The forum addresses ethical and business challenges in AI


The panellists are seated on the stage in the Wallis Annenberg Hall Forum
Experts on the panel, including Craig Knoblock, Gaia Dempsey and Ramsay Brown, spoke about the current state of artificial intelligence. Dempsey spoke about negative feelings towards current technologies like ChatGPT. (Anthony Fu | Daily Trojan)

The Media, Economics & Entrepreneurship program hosted a panel on Wednesday to discuss how the advent of artificial intelligence is transforming the workforce and posing ethical challenges in business. Since ChatGPT first went public earlier this year, some USC students have been using the tool for essays, coding, and other assignments.

Gabriel Kahn, professor of professional journalism practice and co-founder of M{2e}, said he organized the discussion to encourage students to think about the challenges expected from chatbots and to reconsider the importance of education.

“[There’s a big question about chatbots, which is:] ‘If you let a chatbot do your homework, what job can you expect?’” Kahn said.

The emergence of tools like ChatGPT, Kahn said, presents entirely new challenges that “force you to think in new and different ways,” and the AI ​​forum is an opportunity “to have that conversation in ways that aren’t.” is only black or white. ”

During the panel, three experts in AI technology spoke about the impact of chatbots on future generations. Craig Knoblock, research professor of computer and spatial sciences and vice dean of the Viterbi School of Engineering, provided an overview of where he thinks the field is going.

“We’re only seeing the tip of the iceberg,” said Knoblock, who currently serves as executive director of the Information Science Institute, an organization focused on research into AI and machine learning, including natural language, machine translation, and information. “We’re going to see a lot more opportunities for technology to improve things like medical care. We will see that the things that are already there perform much better.”

Panelists on a stage speak to a crowd
Ramsay Brown, chief executive officer of Mission Control (The AI ​​Responsibility Lab), asked listeners to be optimistic about artificial intelligence. (Anthony Fu | Daily Trojan)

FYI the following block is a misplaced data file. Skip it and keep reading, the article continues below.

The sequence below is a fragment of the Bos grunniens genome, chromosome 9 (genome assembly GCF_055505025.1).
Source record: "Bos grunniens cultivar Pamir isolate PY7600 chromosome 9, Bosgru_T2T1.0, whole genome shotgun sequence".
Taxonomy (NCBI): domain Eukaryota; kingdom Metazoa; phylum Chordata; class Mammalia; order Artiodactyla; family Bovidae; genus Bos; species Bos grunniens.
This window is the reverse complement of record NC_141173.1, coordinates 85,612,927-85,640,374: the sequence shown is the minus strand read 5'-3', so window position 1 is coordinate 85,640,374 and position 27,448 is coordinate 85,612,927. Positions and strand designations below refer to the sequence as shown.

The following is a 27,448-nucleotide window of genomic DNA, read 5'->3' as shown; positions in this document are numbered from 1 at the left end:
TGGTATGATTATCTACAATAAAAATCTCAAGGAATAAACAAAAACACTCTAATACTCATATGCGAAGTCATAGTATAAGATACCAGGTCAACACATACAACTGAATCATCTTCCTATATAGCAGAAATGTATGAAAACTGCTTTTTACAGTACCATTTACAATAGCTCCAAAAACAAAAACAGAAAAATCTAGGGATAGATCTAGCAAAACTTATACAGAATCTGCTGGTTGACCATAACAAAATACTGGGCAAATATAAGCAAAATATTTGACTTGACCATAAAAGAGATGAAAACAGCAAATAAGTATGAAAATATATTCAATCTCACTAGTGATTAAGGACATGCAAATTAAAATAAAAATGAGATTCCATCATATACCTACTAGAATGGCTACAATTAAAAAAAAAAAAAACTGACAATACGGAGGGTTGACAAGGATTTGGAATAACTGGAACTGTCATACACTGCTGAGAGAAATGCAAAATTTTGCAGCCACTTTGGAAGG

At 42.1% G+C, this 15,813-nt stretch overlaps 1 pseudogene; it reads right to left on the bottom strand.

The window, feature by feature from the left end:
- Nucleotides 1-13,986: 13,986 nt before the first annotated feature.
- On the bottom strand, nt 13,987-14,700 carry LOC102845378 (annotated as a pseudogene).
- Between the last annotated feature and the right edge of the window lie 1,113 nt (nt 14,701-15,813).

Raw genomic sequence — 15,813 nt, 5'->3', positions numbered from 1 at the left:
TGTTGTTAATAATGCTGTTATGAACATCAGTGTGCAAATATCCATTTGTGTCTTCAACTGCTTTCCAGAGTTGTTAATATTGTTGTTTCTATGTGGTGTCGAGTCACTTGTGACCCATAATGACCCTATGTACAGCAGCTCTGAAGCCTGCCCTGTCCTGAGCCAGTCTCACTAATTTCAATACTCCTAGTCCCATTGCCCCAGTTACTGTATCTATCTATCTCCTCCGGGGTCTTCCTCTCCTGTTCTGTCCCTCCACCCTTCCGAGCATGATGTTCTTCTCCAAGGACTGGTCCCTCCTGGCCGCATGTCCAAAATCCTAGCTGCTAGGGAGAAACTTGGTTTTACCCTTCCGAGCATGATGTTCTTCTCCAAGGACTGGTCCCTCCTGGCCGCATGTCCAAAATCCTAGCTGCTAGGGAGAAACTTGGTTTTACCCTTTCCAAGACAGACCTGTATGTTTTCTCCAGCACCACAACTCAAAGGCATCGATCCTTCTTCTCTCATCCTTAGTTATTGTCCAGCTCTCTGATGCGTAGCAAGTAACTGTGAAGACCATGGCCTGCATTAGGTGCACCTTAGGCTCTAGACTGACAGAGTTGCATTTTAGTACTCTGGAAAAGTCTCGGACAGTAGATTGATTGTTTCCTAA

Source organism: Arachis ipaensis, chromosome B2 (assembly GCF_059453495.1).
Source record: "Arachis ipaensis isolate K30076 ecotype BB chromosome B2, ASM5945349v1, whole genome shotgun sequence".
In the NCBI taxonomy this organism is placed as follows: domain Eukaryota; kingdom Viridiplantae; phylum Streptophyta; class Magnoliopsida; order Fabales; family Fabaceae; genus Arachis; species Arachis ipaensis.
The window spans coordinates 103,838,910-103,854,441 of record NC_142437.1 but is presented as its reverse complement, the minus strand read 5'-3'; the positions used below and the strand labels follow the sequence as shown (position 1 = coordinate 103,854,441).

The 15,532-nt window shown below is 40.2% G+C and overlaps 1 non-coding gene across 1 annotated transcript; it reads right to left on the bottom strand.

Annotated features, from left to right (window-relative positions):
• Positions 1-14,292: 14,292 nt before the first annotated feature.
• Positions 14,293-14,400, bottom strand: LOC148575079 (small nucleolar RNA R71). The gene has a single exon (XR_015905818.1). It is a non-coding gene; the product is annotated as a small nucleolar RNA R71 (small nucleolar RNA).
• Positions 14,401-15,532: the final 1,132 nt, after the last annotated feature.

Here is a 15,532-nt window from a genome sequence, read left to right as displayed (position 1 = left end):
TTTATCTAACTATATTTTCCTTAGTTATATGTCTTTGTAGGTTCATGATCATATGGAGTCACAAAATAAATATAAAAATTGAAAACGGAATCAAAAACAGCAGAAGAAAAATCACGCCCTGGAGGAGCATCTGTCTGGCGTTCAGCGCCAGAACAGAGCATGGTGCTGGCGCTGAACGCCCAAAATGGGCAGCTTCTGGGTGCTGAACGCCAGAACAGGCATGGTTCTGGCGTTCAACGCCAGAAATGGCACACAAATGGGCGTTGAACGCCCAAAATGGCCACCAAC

Gaia Dempsey — founder of 7th Future, a research consultancy focused on AI, augmented reality, and Internet of Things technologies — first conducted an impromptu survey of participants’ attitudes towards chatbots in general. More than half of the listeners said they were concerned about the changes that chatbots like ChatGPT are bringing. Noting the audience’s concerns, she offered a glimmer of hope as she discussed a solution she and her team have been working on: simulating possible futures.

“We use scenario flow techniques, creating scenarios and forecasts, to try to develop concrete future scenarios that we believe are grounded in a technical reality and also to concrete what we think these different futures will look like could,” Dempsey said.

Ramsay Brown, chief executive officer of Mission Control (The AI ​​Responsibility Lab), said it was important to maintain optimism about the development of AI while being aware of its potential to disrupt industries and deprive human jobs substitute. Mission Control helps companies move AI faster while doing less damage by dedicating itself to maximizing the revolutionary gains that AI brings to the world while minimizing the harm, risk and negative consequences of this transformative technology.

“A lot of people have basically run out of positive vision for the future,” Brown said. “One of the things we’re missing is a meaningful, actionable, realistic discourse about the main remaining issues we have… the nature of the work [AI companies] doing is the cornerstone of that, because you have to have realistic visions of where this is going that are better than today.”

Both Knoblock and Dempsey said that a basic understanding of AI and its real-world applications has benefits simply because of the current high demand for such technologies. They also encouraged students to explore different areas of AI, such as machine learning and natural language processing, by taking courses in computer science, data science, and statistics.

Roy Gantz, a sophomore with a major in public relations who attended the forum, said he had a change of heart about developments in AI after the event.

“I really liked Ramsey’s comment about optimism,” Gantz said. “It’s really true that everything I see is so negative… and it’s important that we try to imagine the best scenario rather than go straight to the horrible movie.”

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